[kwlug-disc] Bandwidth aggregation

Andrew Kohlsmith (lists) aklists at mixdown.ca
Wed Feb 11 09:59:02 EST 2009


On February 10, 2009 03:52:44 pm L.D. Paniak wrote:
> I think it would be a great topic.  WAN connections are easily the most
> unreliable part of a modern computer system.  For things like VOIP,
> failover capability is essentially a requirement.
>
> Is it really that esoteric?  Don't most homes/businesses have access to
> cable and DSL or two channels of DSL?

Yes it is.  I said "multihomed IP space" -- that is not the same thing as two 
DSL or cable connections at all.

Multihomed IP space means an IP address which is reachable through two or more 
providers. I'm not aware of any DSL, Cable, Cell or Wifi providers which give 
you this kind of address.

If you get 55.1.2.3 from your DSL provider and 99.1.2.3 through your cable 
provider, both of those addresses are single-homed from your perspective.  If 
someone on the internet sends a packet to 55.1.2.3, it will ONLY come from 
your DSL line, and never from your cable.  If you send a request out your DSL 
connection, the response will come back through your DSL connection.  It 
won't balance between the DSL and cable connections.  You can try to fake 
your source address to have a request go out one and back the other, but any 
ISP worth their salt will be dropping packets not sourced from their own IP 
space.

What I am doing is "extruding" multihomed IP space through a number of 
single-homed connections.  Through SCS Internet, I have access to multihomed 
IP space.  (e.g. 77.1.2.0/24.)  Traffic to any of these addresses can come 
from one of (I think) three or four different providers into his rack.

Using a server in that rack (with IP 77.1.2.2, for example), I "extrude" an 
IP, say 77.1.2.3.  I use proxy-arp to as a means to capture traffic for that 
IP.  Basically that means that whenever someone asks for the ethernet address 
of 77.1.2.3, the server responds with its own MAC.

Your router at the office has a DSL and cable connection, with IP 55.1.2.3 and 
99.1.2.3 from your respective providers.  What I do now is to set up two GRE 
tunnels, one from 55.1.2.3 to 77.1.2.2 and one from 99.1.2.3 to 77.1.2.2.  So 
now your home router actually has four routes: DSL-to-world, cable-to-world, 
DSL-to-server-via-tunnel0, cable-to-server-via-tunnel1.

What I do now is to use iproute2 and iptables to set up a packet marking and 
load balancing system.  I say that traffic for the world (i.e. default route) 
is via DSL-to-server-via-tunnel1 *AND* to cable-to-server-via-tunnel1, with 
equal weighting (neither route is preferred). I also to disable route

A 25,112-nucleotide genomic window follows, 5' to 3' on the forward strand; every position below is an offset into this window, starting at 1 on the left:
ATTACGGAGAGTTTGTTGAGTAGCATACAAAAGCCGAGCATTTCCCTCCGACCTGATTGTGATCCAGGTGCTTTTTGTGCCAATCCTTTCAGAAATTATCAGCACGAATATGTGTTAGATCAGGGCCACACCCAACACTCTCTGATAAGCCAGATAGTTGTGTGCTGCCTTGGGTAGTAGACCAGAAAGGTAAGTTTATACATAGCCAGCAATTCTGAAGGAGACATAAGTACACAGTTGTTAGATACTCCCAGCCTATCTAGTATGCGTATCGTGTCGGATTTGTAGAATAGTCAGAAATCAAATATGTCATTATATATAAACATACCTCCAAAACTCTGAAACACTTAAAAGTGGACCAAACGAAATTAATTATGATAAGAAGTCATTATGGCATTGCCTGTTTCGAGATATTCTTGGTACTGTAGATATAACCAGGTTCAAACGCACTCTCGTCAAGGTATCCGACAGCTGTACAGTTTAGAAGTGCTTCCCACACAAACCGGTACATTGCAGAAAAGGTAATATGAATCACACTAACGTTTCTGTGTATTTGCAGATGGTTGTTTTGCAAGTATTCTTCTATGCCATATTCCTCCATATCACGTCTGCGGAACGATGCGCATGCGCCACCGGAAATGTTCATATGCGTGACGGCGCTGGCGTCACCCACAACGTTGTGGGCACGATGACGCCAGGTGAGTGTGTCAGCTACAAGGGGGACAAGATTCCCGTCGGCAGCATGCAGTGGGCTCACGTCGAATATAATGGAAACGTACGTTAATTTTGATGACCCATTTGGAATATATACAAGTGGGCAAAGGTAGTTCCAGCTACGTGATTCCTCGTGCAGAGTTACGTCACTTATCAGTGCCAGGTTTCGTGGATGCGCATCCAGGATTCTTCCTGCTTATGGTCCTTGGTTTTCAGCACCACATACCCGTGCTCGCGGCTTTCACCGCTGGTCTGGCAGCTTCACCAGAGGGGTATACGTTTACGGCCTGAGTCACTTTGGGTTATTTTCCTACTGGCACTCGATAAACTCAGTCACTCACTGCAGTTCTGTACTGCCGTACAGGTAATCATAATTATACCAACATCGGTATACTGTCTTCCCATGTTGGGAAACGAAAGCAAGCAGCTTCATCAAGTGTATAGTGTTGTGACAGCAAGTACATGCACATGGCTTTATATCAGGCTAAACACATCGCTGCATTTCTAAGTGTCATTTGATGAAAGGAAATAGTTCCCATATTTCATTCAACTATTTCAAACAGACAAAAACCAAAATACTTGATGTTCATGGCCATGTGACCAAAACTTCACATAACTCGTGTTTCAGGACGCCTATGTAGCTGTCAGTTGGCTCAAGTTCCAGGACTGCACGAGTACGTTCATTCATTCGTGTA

caching, which works against us in this scenario.  Now any traffic that the 
router wants to send out to the world will go through either tunnel and "pop 
out" as traffic from 77.1.2.3.

It may have taken the path through the cable or DSL IP, but it was 
encapsulated in the tunnel at that point.  The traffic exits from 151 Front 
with a source IP of 77.1.2.3 and heads out through any of the providers that 
he has available.  It reaches the destination, and a response comes back to 
77.1.2.3.  The server receives that traffic, sends it back through one of the 
two tunnels, and your router gets it and does what it would normally do with 
it.  All the tunnels are brought up and torn down with your standard ip-up 
style scripts that PPPoE gives, but you could also do it with the normal 
networking post-route scripts (for cable or wifi connections, for example).

If a tunnel fails, the other tunnel's there, and traffic still flows.  If you 
add more tunnels, the bandwidth is load-balanced over them.  Since the 
77.1.2.3 address is multihomed, you don't lose connectivity when one of the 
providers that SCS Internet uses has troubles, since that IP is reachable 
through several other paths.  You can play with route metrics to favour one 
tunnel over the other, and of course you can play with the routing table 
selections on the router so that you do NOT use the multihomed space for 
regular web traffic, windows updates or whatever other nonessential traffic 
you may have.

You can *also* use IPSec to encrypt everything over the tunnel.

The only real downsides are
1) bandwidth considerations at the colo
2) slightly increased latency due to tunnelling and encryption

I've used this method to provide highly-available bandwidth for the auto 
industry, where they were willing to pay for the colocated server at 151 
Front -- multihomed IP space was simply not available at some of their 
plants, and simply too expensive at others. They decided to get more bang for 
their buck by using the colocated server as an IPSec endpoint, FTP server for 
*huge* CAD drawings and a conferencing bridge instead of bringing absolutely 
all that traffic back to their home network.

Anyway -- that's why I feel it's an esoteric topic.  You can bring two DSL or 
cable connections together for home/office use, but that's not the same thing 
as what I described.

-A.



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